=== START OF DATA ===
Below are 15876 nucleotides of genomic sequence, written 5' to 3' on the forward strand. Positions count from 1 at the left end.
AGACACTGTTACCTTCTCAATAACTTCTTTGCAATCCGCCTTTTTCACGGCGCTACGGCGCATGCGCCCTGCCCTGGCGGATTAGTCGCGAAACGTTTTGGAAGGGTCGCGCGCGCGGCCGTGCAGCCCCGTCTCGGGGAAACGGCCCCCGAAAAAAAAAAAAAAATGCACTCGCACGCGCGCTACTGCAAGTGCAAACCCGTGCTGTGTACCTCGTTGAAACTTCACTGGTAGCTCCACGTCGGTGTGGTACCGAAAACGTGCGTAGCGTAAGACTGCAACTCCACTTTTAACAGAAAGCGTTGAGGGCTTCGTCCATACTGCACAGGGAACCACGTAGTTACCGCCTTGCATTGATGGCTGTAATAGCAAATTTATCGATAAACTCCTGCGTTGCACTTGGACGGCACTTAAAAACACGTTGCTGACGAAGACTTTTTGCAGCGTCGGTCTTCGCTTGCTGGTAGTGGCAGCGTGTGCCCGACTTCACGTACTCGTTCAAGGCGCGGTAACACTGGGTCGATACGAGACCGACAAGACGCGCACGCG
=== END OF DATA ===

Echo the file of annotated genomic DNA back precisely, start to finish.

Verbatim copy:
Below are 15876 nucleotides of genomic sequence, written 5' to 3' on the forward strand. Positions count from 1 at the left end.
AGACACTGTTACCTTCTCAATAACTTCTTTGCAATCCGCCTTTTTCACGGCGCTACGGCGCATGCGCCCTGCCCTGGCGGATTAGTCGCGAAACGTTTTGGAAGGGTCGCGCGCGCGGCCGTGCAGCCCCGTCTCGGGGAAACGGCCCCCGAAAAAAAAAAAAAAATGCACTCGCACGCGCGCTACTGCAAGTGCAAACCCGTGCTGTGTACCTCGTTGAAACTTCACTGGTAGCTCCACGTCGGTGTGGTACCGAAAACGTGCGTAGCGTAAGACTGCAACTCCACTTTTAACAGAAAGCGTTGAGGGCTTCGTCCATACTGCACAGGGAACCACGTAGTTACCGCCTTGCATTGATGGCTGTAATAGCAAATTTATCGATAAACTCCTGCGTTGCACTTGGACGGCACTTAAAAACACGTTGCTGACGAAGACTTTTTGCAGCGTCGGTCTTCGCTTGCTGGTAGTGGCAGCGTGTGCCCGACTTCACGTACTCGTTCAAGGCGCGGTAACACTGGGTCGATACGAGACCGACAAGACGCGCACGCG